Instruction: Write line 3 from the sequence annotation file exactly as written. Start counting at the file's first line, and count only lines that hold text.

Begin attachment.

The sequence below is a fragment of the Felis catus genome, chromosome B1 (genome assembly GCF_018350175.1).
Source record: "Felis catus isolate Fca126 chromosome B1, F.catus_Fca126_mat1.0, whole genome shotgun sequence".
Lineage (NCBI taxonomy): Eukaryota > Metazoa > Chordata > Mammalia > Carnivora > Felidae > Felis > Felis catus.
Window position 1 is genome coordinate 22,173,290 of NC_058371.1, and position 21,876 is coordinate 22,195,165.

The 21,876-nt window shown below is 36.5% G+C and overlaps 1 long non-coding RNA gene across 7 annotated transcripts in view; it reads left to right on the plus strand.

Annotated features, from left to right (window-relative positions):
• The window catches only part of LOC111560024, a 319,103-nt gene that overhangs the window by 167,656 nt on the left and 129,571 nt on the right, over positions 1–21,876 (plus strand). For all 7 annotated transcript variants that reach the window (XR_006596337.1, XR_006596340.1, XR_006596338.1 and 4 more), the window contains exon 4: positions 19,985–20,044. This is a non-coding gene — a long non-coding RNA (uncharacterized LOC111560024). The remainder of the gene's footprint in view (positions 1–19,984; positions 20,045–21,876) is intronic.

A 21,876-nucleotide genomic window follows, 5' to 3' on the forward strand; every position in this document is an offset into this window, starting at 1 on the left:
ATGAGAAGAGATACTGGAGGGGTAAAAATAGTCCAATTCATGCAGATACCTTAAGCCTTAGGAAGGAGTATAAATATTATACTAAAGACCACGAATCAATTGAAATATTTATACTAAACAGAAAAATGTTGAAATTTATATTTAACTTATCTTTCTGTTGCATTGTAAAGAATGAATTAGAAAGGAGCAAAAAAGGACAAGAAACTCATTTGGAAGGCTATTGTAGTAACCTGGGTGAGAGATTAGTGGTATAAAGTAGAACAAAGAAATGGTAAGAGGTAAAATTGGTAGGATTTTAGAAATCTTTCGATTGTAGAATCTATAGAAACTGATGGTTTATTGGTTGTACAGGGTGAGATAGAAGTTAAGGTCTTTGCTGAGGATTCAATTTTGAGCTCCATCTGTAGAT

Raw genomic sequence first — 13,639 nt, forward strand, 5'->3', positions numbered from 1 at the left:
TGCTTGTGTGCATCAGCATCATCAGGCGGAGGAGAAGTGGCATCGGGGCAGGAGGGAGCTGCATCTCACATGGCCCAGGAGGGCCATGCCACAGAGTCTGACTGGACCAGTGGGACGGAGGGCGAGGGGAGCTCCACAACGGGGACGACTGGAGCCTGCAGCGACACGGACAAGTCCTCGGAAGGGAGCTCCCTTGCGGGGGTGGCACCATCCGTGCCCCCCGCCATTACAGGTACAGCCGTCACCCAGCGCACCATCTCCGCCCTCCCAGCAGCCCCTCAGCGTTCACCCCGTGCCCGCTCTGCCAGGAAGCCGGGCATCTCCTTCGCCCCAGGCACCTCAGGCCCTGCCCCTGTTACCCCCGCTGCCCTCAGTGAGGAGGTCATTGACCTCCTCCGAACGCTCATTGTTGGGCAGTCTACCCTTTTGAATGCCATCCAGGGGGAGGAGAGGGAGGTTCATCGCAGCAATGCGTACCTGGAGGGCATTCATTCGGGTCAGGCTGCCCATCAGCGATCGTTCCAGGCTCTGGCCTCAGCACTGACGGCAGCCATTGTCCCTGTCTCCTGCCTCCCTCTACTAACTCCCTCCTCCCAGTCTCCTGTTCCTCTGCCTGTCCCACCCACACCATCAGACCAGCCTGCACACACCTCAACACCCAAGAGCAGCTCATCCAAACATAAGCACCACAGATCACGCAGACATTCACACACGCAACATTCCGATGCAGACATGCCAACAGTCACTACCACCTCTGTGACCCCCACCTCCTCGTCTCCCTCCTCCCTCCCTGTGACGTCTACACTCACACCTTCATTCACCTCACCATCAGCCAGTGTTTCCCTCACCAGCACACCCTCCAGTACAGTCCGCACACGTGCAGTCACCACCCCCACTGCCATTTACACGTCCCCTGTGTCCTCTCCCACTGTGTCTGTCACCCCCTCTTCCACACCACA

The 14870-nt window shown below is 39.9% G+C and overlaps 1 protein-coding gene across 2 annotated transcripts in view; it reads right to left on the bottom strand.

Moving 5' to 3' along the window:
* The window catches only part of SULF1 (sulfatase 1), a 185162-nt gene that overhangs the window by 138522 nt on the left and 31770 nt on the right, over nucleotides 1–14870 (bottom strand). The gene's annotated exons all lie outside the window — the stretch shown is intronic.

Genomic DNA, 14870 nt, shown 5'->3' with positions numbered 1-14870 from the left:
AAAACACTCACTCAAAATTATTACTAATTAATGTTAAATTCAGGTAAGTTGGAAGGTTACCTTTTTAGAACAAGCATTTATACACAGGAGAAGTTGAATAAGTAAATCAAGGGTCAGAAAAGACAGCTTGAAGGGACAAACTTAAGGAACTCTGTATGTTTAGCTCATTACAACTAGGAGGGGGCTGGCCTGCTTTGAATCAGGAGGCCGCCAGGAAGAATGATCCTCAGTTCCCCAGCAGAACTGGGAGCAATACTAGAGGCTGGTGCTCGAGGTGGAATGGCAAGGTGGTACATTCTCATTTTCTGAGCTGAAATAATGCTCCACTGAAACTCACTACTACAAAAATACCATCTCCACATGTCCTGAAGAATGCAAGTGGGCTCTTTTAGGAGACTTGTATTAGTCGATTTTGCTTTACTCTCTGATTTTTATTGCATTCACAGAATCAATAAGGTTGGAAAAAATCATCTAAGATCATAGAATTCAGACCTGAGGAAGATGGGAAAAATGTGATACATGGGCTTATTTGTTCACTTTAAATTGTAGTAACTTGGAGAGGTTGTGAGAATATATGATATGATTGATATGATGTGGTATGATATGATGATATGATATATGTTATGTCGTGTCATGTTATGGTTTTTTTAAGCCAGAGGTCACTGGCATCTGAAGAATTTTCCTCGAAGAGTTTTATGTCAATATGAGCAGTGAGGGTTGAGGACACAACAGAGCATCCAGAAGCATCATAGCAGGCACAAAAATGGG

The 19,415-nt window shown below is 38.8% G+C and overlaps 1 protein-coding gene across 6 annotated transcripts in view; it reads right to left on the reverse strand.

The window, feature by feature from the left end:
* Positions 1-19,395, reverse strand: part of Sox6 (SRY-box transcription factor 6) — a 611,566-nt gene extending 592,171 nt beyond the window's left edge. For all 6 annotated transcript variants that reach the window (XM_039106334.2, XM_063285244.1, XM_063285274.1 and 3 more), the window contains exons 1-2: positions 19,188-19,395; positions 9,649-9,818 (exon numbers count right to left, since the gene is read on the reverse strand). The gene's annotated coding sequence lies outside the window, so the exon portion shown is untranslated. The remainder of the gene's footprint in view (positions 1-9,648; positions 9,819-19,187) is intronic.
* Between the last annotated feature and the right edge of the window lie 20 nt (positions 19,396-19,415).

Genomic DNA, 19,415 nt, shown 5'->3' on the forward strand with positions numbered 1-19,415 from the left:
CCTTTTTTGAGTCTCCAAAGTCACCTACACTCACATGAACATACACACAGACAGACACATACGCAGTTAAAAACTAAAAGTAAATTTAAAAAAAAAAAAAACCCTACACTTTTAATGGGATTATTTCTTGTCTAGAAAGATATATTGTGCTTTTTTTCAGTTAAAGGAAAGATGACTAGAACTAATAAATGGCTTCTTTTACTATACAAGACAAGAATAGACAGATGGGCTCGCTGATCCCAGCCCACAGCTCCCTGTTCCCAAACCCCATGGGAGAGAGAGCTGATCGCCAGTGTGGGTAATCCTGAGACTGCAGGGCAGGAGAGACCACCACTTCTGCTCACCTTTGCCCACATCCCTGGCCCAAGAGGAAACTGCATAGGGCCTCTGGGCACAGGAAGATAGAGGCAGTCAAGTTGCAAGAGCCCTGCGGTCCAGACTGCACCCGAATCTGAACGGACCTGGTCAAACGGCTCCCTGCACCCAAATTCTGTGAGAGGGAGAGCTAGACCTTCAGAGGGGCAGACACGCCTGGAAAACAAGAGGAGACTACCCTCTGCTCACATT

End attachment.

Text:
Lineage (NCBI taxonomy): Eukaryota > Metazoa > Chordata > Mammalia > Carnivora > Felidae > Felis > Felis catus.